Transforming the Criminal Justice System
Beginning in the second half of the 18th century, a transformation began to occur in the justice systems of western societies as harsh punishments (in the form of long sentences or death sentences) started to be described as “humane” and “compatible with fundamental rights.” The severity of a sentence was no longer gauged by the intensity of physical punishment, but by the length of the sentence. From this point on, legally enforced punishments have mainly been measured in time.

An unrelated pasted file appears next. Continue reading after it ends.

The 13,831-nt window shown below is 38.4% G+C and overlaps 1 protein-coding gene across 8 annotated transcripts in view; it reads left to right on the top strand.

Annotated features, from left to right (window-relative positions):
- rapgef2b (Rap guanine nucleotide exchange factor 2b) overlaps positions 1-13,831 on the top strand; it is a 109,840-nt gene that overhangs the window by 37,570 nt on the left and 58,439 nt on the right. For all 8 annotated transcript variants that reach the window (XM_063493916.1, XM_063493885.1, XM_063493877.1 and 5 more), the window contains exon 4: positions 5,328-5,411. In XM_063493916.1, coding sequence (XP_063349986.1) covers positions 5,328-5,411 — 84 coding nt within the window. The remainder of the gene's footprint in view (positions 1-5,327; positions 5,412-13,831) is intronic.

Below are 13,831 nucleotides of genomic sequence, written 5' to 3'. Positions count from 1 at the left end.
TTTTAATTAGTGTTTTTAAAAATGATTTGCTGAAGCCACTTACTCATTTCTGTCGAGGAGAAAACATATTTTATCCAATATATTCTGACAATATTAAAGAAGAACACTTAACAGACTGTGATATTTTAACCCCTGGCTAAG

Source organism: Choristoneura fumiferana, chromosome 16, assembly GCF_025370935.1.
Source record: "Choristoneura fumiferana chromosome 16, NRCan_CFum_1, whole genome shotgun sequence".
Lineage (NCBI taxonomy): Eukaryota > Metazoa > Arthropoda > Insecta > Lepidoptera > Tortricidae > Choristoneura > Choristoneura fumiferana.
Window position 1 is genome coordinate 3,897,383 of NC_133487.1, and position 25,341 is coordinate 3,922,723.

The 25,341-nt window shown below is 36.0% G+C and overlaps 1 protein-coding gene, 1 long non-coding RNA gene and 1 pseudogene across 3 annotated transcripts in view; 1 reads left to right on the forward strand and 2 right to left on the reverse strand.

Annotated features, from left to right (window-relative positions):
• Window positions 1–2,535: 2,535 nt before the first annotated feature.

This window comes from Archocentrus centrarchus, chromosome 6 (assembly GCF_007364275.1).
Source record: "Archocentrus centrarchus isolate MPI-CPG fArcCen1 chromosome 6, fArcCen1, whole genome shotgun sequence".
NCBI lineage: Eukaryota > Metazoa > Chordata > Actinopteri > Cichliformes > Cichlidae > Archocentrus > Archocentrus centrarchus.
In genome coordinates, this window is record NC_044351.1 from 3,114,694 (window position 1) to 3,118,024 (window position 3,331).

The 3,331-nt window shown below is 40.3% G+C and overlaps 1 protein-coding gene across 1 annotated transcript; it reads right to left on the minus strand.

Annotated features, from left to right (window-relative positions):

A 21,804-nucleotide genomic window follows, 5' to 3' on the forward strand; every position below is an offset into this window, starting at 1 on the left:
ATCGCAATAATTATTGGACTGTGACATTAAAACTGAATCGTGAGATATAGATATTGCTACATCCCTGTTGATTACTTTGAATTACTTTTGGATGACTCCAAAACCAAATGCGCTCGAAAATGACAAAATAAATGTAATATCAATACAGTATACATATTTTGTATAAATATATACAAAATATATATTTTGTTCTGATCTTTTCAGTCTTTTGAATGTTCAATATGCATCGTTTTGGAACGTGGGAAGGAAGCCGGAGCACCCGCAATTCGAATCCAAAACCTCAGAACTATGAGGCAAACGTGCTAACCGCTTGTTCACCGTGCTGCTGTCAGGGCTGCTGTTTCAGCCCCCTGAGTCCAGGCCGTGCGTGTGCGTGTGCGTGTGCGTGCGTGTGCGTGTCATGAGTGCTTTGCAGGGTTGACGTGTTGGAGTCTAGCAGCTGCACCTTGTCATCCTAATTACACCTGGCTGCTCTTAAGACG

Dr. Alvaro Pires, Canada Research Chair in Legal Traditions and Penal Rationality, is a leading specialist in criminal justice systems in modern societies. His ideas have been borrowed, researched, and further developed by numerous authors around the world.
Based on historical and contemporary research, Pires and his team have developed a theory about the influence of rationality on the criminal justice system in the West. The focus of their research is the relationship between human rights and sentencing in criminal cases.
The aim of their research is to transform the criminal justice system to make sentencing more concerned with human rights. Pires also hopes to clarify the paradox between human rights issues and lengthy prison sentences, and to better understand why prison sentences are still widely imposed despite what he views as the long-recognized failure of this practice.